Meet Mere Vadei: Women in Science Week

11 February is the International Day of Women and Girls in Science. Over the next two weeks we are highlighting some of the inspiring women scientists working in the Pacific Community. 

Mere Vadei, SPC Curriculum and Assessment Specialist & Team leader


Describe your job?

I am an education specialist, with a focus on curriculum and assessment. I am also a team leader for the Educational Quality and Assessments Programme (EQAP) of the Pacific Community. The knowledge of science impacts every aspect of my life and my work. I look around and I see science everywhere. More importantly, the scientific skills that I gained are most useful for my work – the skill of being analytical, mathematical, questioning assumed realities, and logical reasoning, to name some. Science taught me the basic understanding that there is always a logical reason for every event.

Why did you choose science?

The main pull factor was that I did well in these subjects in high school, which I guess stemmed from the fact that I had good Science teachers (American Peace Corp Volunteers) in junior high school. My interest increased in high school and later on in university when I carried out scientific investigations to explore the world of science, especially Biology. I thrived when I figured out how I could reason out things that were happening in me and around me.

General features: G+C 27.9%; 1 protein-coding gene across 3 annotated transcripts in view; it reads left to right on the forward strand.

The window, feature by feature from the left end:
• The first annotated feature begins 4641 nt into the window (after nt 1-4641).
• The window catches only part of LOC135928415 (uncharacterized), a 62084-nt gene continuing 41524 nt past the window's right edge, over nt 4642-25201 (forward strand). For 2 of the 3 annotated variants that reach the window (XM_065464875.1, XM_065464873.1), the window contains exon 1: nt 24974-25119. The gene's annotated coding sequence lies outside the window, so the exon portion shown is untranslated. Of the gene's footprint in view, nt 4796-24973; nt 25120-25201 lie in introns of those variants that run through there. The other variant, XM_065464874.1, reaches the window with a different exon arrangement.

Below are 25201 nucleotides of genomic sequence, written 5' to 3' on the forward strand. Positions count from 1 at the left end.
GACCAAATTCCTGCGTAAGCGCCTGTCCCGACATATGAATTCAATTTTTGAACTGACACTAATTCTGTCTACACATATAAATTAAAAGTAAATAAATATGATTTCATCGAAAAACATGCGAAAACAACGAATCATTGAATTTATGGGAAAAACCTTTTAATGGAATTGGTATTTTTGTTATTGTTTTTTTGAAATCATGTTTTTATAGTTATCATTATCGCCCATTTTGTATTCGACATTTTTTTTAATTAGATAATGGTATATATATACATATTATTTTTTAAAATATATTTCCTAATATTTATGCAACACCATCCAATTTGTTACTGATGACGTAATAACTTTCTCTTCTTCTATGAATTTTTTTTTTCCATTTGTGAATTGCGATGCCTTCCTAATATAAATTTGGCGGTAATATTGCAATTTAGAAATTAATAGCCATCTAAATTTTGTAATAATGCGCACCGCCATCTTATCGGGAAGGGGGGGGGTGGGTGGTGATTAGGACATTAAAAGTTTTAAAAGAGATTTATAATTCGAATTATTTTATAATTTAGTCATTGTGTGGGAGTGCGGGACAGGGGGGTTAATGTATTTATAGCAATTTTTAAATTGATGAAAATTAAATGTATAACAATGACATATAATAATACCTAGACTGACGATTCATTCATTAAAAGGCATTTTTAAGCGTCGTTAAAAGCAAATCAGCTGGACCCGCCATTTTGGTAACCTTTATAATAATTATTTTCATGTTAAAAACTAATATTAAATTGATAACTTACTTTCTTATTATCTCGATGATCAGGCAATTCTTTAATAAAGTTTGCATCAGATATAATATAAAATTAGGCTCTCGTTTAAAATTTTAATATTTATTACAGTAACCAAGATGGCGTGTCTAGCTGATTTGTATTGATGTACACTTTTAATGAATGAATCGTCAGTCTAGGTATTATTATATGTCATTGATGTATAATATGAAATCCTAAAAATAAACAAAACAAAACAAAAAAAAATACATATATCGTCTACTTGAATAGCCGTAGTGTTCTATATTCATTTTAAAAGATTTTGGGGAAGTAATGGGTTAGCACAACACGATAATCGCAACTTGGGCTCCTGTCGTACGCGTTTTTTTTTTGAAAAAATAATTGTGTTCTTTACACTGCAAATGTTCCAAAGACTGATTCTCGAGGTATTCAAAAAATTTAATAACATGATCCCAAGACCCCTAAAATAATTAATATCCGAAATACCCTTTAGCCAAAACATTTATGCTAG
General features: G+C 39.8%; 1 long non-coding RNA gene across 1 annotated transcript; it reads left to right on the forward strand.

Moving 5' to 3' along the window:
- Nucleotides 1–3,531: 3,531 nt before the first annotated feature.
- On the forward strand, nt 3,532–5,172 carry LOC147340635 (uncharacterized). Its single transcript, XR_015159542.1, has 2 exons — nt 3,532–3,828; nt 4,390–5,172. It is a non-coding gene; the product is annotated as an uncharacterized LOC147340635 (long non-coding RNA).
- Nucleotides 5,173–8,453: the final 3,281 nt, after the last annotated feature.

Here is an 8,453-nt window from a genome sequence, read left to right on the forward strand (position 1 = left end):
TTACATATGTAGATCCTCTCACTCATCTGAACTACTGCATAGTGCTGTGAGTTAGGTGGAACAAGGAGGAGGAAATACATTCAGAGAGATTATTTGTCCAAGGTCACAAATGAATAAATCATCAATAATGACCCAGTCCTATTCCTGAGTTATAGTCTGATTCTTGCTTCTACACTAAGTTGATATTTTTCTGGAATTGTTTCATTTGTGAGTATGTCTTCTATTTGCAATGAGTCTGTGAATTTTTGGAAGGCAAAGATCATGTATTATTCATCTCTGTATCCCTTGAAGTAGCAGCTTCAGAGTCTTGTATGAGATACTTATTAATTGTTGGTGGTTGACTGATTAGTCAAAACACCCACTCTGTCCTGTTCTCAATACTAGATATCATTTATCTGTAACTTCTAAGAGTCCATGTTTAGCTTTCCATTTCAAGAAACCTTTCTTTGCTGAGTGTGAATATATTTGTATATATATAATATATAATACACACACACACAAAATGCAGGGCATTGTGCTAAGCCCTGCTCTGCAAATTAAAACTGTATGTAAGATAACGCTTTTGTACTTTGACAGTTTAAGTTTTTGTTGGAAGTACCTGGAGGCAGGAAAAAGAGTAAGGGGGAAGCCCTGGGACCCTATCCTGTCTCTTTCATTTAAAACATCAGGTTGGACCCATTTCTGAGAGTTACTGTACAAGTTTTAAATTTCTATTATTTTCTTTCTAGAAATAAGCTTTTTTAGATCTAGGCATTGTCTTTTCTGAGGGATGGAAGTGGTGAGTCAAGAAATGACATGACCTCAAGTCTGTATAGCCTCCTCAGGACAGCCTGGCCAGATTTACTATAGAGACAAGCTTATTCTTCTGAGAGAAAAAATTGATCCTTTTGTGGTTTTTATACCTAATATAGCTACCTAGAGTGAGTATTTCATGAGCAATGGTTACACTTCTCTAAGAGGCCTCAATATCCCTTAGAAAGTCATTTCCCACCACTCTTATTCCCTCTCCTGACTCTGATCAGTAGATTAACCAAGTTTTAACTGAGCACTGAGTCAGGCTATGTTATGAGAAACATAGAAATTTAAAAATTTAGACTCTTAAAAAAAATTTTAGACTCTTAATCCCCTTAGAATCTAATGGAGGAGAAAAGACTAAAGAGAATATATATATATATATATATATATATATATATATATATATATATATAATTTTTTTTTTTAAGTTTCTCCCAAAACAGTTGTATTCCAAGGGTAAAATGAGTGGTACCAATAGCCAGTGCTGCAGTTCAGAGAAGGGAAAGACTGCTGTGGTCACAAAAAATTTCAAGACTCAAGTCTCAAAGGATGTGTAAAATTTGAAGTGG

What impact does your work have on the Pacific region?

2017-ACER6.jpgEducation quality can be regarded as a science in itself. It is the science of determining the efficiency of educational systems in supporting learners achieve learning outcomes. Evidence is key in the determination of education quality, and just like in science, logical reasoning and interpretations based on the evidence gathered are key to good educational decisions for improvement of education quality. Without this scientific approach and an openness to new possibilities/discoveries, education quality is moribund!

Advice to other young women or girls on getting involved in STEM?

The learning journey will be most challenging and rewarding, but not easy! You have to be interested in science to succeed in this filed. Science teachers should also share in the responsibility of nurturing that spark of interest in our students. My advice to science teachers: please make the subject come alive for your students. Open the door to the world of exploration and logical reasoning. Your approach to teaching science is the likely key to the full blossom of budding interests.

Educational Quality and Assessment